By Ron Bell, General Counsel, Yahoo
At Yahoo, we take the privacy of our users seriously. We also recognize our role as a global company in promoting freedom of expression wherever we do business. That’s why we’re issuing our first global law enforcement transparency report, which details governments requests for user data from January 1, 2013, through June 30, 2013.
Each country report shows how we processed the government data requests we received during this period. We include national security requests within the scope of our aggregate statistics. You will also see the number of accounts specified in these government data requests, which comprised less than one one-hundredth of one percent (<.01%) of our worldwide user base.
I want to highlight our approach to government data requests. Our legal department demands that government data requests be made through lawful means and for lawful purposes. We regularly push back against improper requests for user data, including fighting requests that are unclear, improper, overbroad or unlawful. In addition, we mounted a two-year legal challenge to the 2008 amendments to the Foreign Intelligence Surveillance Act and recently won a motion requiring the U.S. Government to consider further declassifying court documents from that case.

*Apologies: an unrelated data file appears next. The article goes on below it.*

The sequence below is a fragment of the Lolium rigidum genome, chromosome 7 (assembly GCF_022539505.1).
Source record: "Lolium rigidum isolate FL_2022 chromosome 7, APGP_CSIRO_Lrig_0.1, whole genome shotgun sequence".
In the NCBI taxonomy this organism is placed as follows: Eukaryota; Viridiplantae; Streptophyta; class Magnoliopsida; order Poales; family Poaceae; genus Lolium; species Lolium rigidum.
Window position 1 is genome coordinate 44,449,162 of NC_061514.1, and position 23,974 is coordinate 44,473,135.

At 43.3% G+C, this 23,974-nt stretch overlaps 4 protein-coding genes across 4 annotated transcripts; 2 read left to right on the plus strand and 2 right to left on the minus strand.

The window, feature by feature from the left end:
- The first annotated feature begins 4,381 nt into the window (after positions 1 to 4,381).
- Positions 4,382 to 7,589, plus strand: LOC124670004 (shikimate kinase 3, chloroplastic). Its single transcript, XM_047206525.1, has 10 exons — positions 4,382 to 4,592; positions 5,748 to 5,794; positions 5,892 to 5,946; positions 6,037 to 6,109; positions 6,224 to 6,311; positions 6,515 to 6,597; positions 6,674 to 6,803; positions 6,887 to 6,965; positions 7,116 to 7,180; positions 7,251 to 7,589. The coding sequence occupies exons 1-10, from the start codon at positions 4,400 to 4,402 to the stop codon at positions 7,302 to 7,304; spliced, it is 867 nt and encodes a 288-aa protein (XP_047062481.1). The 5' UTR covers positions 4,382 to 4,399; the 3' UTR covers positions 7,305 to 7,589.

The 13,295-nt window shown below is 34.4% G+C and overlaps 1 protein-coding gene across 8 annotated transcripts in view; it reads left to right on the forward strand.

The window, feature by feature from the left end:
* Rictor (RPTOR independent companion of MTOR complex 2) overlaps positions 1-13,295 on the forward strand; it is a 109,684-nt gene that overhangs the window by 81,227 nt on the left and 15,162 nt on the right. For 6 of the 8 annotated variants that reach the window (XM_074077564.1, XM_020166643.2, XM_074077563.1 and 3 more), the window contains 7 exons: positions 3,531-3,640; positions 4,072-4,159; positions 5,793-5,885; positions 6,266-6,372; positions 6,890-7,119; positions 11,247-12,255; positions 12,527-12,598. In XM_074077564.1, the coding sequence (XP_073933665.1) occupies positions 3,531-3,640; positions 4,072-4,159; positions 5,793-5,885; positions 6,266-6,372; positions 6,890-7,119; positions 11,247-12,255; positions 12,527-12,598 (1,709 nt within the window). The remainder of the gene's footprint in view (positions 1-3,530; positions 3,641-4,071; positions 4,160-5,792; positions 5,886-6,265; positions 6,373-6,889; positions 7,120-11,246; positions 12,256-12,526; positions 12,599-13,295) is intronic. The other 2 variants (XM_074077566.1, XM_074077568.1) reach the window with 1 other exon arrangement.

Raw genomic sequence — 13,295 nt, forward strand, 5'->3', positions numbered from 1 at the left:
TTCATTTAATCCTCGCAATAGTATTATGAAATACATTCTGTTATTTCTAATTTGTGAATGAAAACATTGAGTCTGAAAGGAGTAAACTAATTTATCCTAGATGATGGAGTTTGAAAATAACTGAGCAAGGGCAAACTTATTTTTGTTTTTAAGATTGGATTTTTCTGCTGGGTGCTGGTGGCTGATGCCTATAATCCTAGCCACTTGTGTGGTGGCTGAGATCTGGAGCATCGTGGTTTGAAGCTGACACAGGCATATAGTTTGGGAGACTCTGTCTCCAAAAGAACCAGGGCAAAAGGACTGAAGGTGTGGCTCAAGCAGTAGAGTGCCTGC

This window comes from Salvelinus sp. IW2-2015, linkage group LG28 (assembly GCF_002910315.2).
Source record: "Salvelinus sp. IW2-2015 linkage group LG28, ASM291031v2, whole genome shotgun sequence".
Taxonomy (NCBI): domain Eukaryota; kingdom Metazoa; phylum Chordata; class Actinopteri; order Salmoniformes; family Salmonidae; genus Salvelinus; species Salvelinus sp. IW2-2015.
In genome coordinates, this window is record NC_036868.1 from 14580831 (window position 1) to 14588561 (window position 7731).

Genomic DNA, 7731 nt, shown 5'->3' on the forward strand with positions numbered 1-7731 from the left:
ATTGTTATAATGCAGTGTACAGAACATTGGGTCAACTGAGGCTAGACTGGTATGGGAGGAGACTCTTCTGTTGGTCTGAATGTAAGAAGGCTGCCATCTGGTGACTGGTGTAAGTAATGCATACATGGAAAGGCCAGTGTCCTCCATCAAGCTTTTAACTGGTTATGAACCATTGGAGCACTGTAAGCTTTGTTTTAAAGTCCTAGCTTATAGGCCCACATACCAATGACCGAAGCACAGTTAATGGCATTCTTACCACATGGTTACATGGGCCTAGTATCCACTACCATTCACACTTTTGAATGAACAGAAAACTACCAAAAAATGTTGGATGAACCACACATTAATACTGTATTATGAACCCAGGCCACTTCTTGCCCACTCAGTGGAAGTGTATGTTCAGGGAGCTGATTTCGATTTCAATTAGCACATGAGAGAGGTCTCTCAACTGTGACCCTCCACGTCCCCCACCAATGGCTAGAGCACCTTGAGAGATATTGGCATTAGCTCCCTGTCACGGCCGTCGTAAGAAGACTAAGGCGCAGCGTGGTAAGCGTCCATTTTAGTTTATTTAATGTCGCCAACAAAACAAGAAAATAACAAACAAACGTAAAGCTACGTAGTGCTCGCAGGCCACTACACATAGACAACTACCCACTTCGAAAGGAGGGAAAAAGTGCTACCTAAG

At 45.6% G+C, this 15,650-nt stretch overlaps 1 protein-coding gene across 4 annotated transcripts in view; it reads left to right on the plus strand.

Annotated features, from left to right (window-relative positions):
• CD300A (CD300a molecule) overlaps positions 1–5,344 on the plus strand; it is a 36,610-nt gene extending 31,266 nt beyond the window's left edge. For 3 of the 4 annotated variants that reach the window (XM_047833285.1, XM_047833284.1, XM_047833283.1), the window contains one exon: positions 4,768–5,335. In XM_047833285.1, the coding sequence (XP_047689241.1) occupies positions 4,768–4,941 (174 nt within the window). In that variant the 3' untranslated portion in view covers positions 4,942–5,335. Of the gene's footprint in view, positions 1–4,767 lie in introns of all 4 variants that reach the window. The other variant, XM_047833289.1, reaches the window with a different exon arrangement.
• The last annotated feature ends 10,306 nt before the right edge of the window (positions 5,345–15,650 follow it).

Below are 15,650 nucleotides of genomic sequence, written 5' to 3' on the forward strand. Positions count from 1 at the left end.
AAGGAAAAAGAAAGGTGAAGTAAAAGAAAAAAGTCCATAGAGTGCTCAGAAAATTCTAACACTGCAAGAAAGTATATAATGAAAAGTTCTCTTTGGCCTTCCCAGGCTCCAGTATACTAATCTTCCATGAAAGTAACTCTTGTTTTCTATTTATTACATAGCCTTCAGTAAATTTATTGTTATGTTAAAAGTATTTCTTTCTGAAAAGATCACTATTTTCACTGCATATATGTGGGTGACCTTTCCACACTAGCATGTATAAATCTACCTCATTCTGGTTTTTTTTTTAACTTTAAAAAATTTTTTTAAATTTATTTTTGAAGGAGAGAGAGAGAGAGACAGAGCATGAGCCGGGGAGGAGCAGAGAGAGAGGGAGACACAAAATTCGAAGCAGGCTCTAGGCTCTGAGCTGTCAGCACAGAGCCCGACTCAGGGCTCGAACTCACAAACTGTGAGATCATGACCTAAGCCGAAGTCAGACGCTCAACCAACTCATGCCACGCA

We will update our transparency report every six months to provide users with further understanding of the government requests that we receive.
Democracy demands accountability, and accountability requires transparency. We hope our report encourages governments around the world to more openly share information about the requests they make for users’ information.